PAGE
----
Instead, Republicans can point to Trump’s “leave it to the states” policy and defend the New Hampshire law, which allows abortions for any reason for the first six months of pregnancy. Democrats like Joyce Craig and Cinde Warmington will remain on offense regardless, believing most Granite Staters support their policy of unrestricted abortion until birth. But Republicans will be in a stronger political position, experts say.

“Trump’s statement on abortion is correct and a win for Republicans on the ballot in 2024, still struggling to find a winning message on the issue post-Dobbs,” said veteran GOP strategist Jim Merrill. “However, that boost will remain only as long as Trump can maintain message discipline – not always his strong suit – over the next seven months.”

Republican candidates for Congress were quick to endorse Trump’s stance.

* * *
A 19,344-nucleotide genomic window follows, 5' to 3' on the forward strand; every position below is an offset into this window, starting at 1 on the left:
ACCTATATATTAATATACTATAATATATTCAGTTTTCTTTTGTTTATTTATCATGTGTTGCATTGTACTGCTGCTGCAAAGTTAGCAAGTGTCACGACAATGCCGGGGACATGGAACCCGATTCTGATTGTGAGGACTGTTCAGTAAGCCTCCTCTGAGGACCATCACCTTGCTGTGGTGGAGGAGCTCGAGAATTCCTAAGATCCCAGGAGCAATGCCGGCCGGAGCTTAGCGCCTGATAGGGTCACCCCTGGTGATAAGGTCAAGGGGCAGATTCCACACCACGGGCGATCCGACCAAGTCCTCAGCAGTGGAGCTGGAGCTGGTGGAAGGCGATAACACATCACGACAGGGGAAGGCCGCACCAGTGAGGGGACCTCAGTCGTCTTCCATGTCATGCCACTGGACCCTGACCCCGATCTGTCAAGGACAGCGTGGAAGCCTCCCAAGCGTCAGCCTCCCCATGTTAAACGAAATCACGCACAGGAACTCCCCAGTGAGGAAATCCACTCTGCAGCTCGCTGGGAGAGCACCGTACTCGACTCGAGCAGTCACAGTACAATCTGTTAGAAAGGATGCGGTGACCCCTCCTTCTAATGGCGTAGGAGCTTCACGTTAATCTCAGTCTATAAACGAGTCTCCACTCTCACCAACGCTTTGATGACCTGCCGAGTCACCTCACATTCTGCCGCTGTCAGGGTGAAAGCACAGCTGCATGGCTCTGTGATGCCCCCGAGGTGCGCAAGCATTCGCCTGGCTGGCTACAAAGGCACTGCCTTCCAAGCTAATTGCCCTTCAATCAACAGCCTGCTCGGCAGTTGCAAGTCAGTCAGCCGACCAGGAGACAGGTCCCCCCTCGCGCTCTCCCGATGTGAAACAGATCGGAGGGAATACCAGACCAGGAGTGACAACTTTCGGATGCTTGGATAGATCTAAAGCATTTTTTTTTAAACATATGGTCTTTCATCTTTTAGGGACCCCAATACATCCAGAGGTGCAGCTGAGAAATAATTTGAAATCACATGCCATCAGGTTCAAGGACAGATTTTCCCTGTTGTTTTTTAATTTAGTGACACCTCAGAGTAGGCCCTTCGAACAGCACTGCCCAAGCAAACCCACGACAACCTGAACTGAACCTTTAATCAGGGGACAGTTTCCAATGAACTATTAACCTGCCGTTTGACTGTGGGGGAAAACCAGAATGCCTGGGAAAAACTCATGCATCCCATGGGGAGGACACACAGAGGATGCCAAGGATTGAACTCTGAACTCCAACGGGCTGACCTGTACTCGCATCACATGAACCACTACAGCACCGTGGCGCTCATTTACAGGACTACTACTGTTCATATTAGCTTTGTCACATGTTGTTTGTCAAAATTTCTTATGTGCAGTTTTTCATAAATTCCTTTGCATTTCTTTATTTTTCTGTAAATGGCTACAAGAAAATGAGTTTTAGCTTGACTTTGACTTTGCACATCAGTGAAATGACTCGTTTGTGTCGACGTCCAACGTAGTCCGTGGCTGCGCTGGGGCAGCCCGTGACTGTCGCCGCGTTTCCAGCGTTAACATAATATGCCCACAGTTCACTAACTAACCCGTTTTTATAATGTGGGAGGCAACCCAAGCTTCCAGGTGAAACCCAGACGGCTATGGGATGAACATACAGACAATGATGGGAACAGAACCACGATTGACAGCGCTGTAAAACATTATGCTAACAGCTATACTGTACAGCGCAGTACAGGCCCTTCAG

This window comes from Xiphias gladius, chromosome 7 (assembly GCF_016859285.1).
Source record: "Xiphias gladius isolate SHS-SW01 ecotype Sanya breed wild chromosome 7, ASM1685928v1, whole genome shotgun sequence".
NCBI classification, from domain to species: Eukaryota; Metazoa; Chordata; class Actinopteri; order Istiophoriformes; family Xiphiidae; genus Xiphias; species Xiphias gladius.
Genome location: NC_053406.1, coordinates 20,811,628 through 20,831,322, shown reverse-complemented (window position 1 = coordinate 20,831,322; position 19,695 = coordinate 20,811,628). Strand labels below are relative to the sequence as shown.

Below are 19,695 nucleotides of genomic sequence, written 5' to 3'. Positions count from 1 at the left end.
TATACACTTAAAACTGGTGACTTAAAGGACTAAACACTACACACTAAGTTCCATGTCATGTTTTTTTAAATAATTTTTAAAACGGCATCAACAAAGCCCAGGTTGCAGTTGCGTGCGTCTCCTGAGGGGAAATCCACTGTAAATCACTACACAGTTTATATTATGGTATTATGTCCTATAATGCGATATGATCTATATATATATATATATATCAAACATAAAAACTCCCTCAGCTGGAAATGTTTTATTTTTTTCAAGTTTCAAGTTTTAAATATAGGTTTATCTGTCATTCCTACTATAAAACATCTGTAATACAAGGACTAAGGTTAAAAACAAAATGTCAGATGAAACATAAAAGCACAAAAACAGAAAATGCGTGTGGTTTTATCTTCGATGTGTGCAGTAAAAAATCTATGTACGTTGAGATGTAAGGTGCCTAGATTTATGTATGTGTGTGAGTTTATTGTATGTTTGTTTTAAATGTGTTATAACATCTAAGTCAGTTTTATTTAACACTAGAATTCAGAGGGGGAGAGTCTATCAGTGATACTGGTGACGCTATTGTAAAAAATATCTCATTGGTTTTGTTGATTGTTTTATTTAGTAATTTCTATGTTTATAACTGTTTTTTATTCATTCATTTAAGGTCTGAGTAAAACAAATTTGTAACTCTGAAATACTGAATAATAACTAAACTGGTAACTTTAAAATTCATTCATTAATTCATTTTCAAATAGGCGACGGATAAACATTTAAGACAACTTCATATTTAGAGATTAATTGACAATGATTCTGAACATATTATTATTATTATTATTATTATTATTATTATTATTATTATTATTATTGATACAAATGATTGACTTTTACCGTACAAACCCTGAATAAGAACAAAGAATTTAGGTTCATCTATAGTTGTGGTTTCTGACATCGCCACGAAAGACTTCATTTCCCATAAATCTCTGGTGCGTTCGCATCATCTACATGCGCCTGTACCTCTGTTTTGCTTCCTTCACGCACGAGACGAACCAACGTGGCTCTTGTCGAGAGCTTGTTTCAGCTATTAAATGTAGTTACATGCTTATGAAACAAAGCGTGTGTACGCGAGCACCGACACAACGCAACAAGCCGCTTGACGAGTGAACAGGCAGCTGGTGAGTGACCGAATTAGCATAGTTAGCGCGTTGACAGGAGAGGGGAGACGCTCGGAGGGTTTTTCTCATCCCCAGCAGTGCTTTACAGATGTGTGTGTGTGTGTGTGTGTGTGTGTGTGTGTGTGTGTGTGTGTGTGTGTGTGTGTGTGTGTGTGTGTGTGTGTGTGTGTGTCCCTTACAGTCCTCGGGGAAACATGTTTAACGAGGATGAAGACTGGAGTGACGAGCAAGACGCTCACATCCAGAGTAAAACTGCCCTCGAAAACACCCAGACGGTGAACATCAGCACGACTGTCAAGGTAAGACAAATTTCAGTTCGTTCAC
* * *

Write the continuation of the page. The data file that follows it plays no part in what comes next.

“I think President Trump is correct in saying it’s a state issue,” GOP First Congressional District candidate Hollie Noveletsky told NHJournal. “The Supreme Court sent the decision to individual states, and I think that is the correct answer. It allows the voice of the people to be heard better than through the dictates of a federal law.”

Fellow Republican Russell Prescott said, “While I’m personally pro-life and have the voting record in Concord to prove it, since the overturning of Roe v. Wade, I have been consistent in saying that this issue is now one that is best left up to the states. I agree with President Trump’s latest comments and believe it is the right direction our leaders should take on this very personal, but important issue.”

The Democrat these two Republicans hope to challenge, Rep. Chris Pappas, supports federal legislation overriding New Hampshire’s law.

Former state Senator Chuck Morse, who’s seeking the GOP nomination for governor, endorsed Trump’s approach.

“I share President Trump’s belief in entrusting this decision to the states. Here in New Hampshire, we’ve taken proactive steps by passing compassionate and common-sense legislation, supported by over 70 percent of Granite Staters,” Morse told NHJournal.

The Ayotte campaign did not respond to a request for comment.